According to Wikipedia, “in business theory, a disruptive innovation is an innovation that creates a new market and value network and eventually disrupts an existing market and value network, displacing established market-leading firms, products, and alliances.”
While we wouldn’t consider Covid an innovation, it certainly has caused a disruption in the events industry.
Revenue projections for companies relying on live events have been upended. Huge companies have downsized by percentages previously unheard of. Virtual event technology companies with “nice to have solutions” are now “have to have”. And the playing field has been dramatically leveled.
Most of us in our role in the industry don’t get the opportunity to truly innovate. As event and experiential marketers and planners, that exercise usually happens before anything gets to us and then we put on our experienced creative hats and operational boots to ensure the experiences we create effectively deliver on those visions.
So whether you’re working or looking – a large organization looking at how you rescale – running virtual events and planning hybrid or in person – a small boutique agency able to get the attention you deserve – this is your time.
Your time to be creative. To try things you wouldn’t/couldn’t try before. To be wonderfully creative. To be unapologetic. To share your unique experience and expertise in a new”fangled” way. It isn’t rocket science to be sure. But there is most definitely a science to it.
According to research by Hal Gregersen, co-author of the The Innovator’s DNA and executive director of the MIT Leadership Center, there are five key skills that form the foundation for finding ideas that result in value.
1. Question the status quo
You can do this by not being afraid to ask the right questions and to be sure you’re not a victim of the “that’s the way it’s always been done” syndrome. That certainly wouldn’t have worked this year.
2. Observe the world like an anthropologist
Anthropologists view the world through a unique lens. They see the same things everyone else does; they just look at it all differently. The different perspective leads to different actions and different decision-making.
3. Network with diverse people to get new ideas
Don’t just talk to event people! Talk to marketers, creatives, and business leaders. Join groups on LinkedIn that may not be exactly in the same field but whose perspective and ideas can give you some new ways to look at things – and new connections.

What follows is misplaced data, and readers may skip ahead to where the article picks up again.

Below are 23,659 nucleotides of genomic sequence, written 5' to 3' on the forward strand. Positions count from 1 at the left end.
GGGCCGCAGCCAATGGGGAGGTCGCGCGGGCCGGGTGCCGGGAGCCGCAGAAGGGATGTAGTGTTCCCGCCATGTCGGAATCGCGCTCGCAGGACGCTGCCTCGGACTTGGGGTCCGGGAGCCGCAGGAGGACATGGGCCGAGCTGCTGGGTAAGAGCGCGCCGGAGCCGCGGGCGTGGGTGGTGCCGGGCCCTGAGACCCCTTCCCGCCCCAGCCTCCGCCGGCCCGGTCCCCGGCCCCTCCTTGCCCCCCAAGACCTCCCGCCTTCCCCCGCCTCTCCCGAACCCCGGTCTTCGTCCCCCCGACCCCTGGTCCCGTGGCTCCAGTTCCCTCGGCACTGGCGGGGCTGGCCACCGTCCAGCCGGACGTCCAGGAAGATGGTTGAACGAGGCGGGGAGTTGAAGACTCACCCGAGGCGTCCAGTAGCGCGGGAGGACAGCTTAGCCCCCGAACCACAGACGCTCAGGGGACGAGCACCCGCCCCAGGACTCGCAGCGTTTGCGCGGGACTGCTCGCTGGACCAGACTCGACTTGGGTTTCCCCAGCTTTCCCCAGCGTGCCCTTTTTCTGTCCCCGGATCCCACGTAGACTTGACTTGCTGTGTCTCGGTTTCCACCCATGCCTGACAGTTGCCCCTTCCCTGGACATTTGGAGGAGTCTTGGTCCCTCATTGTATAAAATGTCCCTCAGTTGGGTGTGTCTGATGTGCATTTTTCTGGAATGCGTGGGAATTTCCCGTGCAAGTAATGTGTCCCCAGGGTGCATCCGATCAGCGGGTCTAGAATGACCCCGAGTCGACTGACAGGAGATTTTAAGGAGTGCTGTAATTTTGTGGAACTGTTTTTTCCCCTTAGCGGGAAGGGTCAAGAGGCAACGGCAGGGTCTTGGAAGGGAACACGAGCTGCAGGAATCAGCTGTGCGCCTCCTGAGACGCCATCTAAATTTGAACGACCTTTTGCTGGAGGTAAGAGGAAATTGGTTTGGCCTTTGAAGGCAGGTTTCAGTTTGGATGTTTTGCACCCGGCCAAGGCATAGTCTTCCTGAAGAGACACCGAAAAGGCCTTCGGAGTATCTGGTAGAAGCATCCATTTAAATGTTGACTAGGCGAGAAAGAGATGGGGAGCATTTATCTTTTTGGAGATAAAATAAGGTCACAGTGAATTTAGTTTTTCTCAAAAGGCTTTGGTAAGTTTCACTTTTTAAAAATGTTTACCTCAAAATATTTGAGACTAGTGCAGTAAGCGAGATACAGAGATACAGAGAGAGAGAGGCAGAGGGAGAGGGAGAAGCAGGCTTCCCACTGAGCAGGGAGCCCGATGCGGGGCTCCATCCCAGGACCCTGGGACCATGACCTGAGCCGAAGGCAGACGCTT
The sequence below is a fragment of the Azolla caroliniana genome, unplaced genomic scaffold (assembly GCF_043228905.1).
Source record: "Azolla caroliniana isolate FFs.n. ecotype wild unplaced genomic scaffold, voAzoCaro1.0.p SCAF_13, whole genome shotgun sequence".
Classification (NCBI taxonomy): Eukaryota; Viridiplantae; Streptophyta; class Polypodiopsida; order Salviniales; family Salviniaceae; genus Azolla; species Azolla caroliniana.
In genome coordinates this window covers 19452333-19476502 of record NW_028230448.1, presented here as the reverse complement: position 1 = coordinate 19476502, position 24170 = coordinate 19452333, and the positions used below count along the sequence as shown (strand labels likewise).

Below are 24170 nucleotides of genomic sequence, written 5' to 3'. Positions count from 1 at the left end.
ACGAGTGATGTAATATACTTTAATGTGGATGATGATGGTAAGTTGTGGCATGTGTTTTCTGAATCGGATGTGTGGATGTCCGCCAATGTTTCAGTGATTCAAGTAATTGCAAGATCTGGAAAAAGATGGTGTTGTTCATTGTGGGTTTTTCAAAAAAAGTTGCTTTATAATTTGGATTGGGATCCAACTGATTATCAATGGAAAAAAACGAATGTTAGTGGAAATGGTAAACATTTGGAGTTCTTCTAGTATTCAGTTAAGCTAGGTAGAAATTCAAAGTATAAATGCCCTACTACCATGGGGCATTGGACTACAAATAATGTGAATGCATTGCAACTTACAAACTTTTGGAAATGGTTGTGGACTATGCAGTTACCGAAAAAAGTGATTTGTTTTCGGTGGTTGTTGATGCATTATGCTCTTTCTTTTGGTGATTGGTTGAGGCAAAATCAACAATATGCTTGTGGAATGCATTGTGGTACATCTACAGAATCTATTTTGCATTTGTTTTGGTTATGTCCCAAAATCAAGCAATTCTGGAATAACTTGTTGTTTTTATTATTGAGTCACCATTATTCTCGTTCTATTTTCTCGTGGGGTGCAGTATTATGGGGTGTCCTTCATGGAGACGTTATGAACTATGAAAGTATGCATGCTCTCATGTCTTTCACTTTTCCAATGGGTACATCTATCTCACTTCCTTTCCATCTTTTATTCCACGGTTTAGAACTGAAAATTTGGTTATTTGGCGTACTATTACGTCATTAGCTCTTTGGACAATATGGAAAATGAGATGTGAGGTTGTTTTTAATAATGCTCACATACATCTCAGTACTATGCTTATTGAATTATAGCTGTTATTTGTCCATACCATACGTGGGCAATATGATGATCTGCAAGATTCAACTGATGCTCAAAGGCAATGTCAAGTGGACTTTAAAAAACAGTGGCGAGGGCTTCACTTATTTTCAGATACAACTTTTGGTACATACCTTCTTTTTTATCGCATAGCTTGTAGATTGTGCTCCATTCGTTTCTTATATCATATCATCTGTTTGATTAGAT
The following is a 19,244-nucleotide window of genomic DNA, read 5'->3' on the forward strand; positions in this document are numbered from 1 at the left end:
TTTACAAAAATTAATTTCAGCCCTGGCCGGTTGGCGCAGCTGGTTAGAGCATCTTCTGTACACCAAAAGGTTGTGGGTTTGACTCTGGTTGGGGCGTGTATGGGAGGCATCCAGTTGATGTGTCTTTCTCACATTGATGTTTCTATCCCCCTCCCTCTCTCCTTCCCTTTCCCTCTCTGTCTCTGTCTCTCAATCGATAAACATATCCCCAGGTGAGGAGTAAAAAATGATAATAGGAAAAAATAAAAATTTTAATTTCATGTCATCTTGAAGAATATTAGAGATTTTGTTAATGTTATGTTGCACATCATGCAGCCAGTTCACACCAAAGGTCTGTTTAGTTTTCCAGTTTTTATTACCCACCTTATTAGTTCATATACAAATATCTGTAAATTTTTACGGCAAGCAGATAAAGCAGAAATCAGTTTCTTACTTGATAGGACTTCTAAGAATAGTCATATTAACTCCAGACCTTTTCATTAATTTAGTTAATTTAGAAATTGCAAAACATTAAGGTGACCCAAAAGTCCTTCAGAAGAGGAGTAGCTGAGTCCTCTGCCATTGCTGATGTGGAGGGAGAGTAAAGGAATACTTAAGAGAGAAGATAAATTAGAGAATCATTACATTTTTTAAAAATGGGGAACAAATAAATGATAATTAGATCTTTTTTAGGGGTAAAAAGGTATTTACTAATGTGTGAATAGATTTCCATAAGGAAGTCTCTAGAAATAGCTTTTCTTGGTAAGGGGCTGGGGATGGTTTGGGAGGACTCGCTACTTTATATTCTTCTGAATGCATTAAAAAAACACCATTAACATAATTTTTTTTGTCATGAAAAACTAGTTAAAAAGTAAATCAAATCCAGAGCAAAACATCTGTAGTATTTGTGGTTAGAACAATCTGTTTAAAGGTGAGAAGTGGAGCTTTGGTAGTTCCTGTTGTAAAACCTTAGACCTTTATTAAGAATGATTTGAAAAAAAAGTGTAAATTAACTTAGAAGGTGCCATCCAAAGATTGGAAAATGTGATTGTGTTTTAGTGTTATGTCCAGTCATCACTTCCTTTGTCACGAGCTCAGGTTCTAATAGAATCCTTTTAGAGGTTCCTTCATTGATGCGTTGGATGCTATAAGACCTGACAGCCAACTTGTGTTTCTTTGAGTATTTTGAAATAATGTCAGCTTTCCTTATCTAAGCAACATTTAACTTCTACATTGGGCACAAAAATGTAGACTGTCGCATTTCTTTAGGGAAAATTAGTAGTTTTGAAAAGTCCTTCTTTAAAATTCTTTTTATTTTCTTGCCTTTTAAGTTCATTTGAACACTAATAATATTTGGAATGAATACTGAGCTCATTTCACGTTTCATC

4. Experiment fast and small (and inexpensively!)
For example, in these days of virtual events and the technology utilized, you can spend a fortune in a minute – but you don’t have to. There are incredible solutions out there that you can test and learn from before making a big corporate-wide investment
5. Connect typically unconnected insights – those lead to disruptive new business ideas
Take time to brainstorm with your team and ask them to share information with you – social media posts, articles they read that reflect personal interests, peruse youtube videos on things that are creative and interesting, and most of all, challenge your own perceptions regularly.
It’s funny because when we were ideating TBX: Total Brand Experience, we did most of those things without even realizing they were leading us down a path of disruptive innovation.
While companies were failing and flailing, we opened a new one. We scoured the landscape to see who was thinking like us and talking like us and doing what we were doing. And couldn’t really pinpoint anyone. Websites all said the same things, marketing speak was rampant, and everyone had “the perfect solution”. We reached out to our (initially skeptical) collective universe and asked if we were crazy to open an events agency at the onset of a pandemic. Most said, “Yes,” but (thankfully) we didn’t listen. We researched dozens (now there are hundreds) of virtual platforms, tried half a dozen, and then chose one or two that we thought offered the best transition from live events to virtual and would provide our clients with the best experience – not the best “virtual” experience, mind you, but the BEST experience.
And we decided to do what most platforms weren’t doing and most agencies didn’t know how to do – we deliberately took a live events approach to the digital landscape.
We gave our clients comfort and clarity. We dispensed with free advice and solutions to anyone who needed it. We provided unique access to a high level of thought leadership and expertise. We brought an incredible group of talented event and experiential professionals on board. We built (and continue to build) virtual events whose only difference from a live event is the ability to have a drink at the bar or give someone a handshake or a hug. And we took that scary virtual event journey side by side with organizations who rely on events as a critical source of revenue and/or brand awareness.
Now we’re moving into hybrid and in person events that still won’t ever be the same – but we love the fact that they will be different – that they CAN be different. We think it was high time the industry opened up to new and fresh ideas – as painful as it has been for many of us.
And right now, no one can say, “This is the way we’ve always done it.”
So do it YOUR way.
And be amazingly, refreshingly, unapologetically, disruptively – innovative.